July 31, 2018

Washington Has to Learn Pyongyang’s Rules

Negotiating with North Korea is a tricky game, and the United States is already behind.

By Duyeon Kim

Nuclear diplomacy with North Korea is not in peril yet. It’s exactly where Pyongyang wants it to be—and when Pyongyang sets the pace of negotiations, they’re bound to be tricky. Both the United States and North Korea will do and say things that will offend and frustrate the other without fully understanding the cultural and tactical roots of each other’s behavior. Negotiating with Pyongyang comes with unique twists and turns, delays, and psychological warfare that will inevitably frustrate U.S. negotiators. Driving this behavior is the North’s determination to never again be dragged around by a bigger power after centuries of being caught between neighboring giants. North Korea has come out ahead in the initial rounds—but the game has only just started.

The lack of real progress since the summit between U.S. President Donald Trump and North Korean leader Kim Jong Un in Singapore on June 12 shouldn’t be a surprise. Pyongyang reportedly continues to conduct business as usual because of the absence of a real nuclear deal with Washington (although it’s still violating U.N. Security Council resolutions), is taking unilateral steps disguised as denuclearization without engaging in credible nuclear negotiations with Washington or allowing independent verification measures, and has been dragging its feet on returning the remains of U.S. troops killed during the Korean War. Fresh technological achievements have given the regime new confidence in its nuclear ambitions and leverage during negotiations.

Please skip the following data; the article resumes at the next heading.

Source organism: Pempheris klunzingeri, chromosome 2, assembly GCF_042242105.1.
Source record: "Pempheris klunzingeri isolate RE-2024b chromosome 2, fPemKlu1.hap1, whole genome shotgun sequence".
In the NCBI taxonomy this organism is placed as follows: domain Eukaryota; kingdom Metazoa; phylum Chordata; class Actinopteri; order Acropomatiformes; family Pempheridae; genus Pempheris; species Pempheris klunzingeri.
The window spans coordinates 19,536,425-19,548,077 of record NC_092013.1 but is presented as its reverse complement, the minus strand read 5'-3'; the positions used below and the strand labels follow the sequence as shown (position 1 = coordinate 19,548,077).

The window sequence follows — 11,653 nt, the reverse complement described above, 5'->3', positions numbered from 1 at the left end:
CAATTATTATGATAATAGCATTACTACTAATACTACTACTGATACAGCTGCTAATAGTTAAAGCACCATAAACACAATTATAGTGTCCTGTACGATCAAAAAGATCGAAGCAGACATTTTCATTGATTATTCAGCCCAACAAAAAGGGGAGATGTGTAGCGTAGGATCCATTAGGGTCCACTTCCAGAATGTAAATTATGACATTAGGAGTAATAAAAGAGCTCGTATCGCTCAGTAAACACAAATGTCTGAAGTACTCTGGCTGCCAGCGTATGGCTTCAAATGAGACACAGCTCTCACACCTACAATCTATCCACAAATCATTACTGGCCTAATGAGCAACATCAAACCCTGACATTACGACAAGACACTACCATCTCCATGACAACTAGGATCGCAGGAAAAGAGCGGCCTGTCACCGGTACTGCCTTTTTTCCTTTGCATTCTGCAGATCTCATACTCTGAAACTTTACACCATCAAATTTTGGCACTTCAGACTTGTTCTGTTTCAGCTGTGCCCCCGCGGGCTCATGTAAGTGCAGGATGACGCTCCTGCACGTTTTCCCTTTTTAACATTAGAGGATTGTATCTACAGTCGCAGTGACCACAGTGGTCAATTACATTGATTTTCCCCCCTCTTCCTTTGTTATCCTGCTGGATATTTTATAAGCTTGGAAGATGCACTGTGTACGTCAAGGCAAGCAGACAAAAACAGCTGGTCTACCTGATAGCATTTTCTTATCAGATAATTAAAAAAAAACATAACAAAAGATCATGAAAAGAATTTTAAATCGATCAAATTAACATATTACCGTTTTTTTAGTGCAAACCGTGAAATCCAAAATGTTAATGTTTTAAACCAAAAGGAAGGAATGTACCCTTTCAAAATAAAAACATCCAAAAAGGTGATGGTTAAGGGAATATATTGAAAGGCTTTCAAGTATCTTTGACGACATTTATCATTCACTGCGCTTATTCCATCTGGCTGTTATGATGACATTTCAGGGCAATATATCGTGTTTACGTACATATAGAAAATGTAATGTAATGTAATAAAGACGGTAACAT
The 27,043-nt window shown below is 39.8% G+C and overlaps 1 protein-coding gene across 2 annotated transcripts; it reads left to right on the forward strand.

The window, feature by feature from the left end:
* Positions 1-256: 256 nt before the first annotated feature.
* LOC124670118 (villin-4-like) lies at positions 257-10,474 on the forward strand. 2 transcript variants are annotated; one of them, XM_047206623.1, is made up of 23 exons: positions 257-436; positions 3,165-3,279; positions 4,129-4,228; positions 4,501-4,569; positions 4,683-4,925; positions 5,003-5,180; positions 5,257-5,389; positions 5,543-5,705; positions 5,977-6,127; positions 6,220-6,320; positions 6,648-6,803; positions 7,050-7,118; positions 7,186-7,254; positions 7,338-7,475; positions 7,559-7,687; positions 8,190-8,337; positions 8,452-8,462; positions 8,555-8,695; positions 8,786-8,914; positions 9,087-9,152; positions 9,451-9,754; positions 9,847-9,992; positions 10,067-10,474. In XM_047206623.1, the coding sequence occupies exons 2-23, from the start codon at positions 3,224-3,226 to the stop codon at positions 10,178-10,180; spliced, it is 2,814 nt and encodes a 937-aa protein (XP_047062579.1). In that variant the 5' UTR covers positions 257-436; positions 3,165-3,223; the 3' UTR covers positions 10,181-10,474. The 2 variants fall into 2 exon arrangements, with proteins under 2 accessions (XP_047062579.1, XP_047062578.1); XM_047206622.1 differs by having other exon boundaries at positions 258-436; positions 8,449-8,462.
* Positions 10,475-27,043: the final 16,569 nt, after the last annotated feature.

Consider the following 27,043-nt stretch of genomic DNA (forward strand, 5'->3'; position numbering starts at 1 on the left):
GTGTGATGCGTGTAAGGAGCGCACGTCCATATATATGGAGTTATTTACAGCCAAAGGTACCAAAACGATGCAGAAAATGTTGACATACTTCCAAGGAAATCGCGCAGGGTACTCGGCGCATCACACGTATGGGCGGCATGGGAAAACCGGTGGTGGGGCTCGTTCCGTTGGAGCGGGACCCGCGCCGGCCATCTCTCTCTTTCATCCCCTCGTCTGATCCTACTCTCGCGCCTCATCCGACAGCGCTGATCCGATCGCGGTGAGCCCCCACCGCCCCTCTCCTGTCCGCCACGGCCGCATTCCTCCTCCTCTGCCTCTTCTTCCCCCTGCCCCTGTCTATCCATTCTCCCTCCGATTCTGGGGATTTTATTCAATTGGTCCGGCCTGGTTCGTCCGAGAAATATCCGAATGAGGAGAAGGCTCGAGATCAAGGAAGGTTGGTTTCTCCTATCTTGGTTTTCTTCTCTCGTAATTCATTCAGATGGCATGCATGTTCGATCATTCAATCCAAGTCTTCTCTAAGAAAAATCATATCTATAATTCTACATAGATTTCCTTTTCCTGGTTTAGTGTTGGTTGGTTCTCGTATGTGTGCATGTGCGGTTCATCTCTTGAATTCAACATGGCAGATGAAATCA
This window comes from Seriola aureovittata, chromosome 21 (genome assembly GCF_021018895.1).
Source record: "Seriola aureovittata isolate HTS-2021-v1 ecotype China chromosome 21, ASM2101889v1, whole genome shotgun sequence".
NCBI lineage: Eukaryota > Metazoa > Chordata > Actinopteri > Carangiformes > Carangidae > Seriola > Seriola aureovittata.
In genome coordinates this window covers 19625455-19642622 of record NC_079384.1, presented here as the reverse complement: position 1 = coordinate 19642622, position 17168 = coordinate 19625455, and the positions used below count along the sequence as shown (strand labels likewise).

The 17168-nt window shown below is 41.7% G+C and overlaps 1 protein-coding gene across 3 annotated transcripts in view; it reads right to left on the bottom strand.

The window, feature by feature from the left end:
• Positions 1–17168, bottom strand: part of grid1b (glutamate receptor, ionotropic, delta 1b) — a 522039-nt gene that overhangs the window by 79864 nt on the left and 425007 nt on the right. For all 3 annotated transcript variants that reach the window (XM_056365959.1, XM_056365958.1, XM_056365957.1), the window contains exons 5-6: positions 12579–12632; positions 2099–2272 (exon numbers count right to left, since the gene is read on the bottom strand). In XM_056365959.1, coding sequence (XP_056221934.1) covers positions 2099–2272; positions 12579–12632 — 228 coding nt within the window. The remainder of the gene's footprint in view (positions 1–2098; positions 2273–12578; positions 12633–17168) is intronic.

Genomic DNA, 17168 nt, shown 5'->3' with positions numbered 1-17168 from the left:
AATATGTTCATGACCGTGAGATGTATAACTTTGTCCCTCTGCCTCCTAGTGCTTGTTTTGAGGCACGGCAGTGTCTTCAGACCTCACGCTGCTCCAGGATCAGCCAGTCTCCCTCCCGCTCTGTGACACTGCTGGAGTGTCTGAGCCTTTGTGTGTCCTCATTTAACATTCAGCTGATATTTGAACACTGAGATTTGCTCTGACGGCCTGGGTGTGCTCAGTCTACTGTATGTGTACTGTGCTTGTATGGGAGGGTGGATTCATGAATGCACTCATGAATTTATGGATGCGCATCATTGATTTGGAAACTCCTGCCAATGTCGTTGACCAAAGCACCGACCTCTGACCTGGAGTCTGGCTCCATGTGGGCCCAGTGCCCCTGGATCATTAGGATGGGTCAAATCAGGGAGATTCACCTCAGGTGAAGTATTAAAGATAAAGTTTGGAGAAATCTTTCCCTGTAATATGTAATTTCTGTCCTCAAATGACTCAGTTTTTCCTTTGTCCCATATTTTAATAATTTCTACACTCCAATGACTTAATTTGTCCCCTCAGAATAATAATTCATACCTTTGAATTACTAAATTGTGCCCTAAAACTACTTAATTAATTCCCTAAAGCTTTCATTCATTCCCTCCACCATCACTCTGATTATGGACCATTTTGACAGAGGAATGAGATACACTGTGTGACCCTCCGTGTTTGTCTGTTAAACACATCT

The frustration, disappointment, and even shock felt by the U.S. negotiating team and in Washington circles are understandable. But they were foreseeable. The current bumps and diplomatic standstill are largely a result of the Singapore statement. The problem was not that it was a vague communiqué—it was clear even before the summit that a follow-on nuclear deal would be negotiated afterward. Instead, the issue is the order of agreed points, which has caused confusion and misinterpretation. For the first time in the history of negotiations, Washington essentially accepted, whether blindly or wittingly, Pyongyang’s wish list on sequencing: 1) normalization of bilateral relations, 2) establishment of a peace regime on the Korean Peninsula, and then 3) “complete denuclearization.”


Read the Full Article at Foreign Policy

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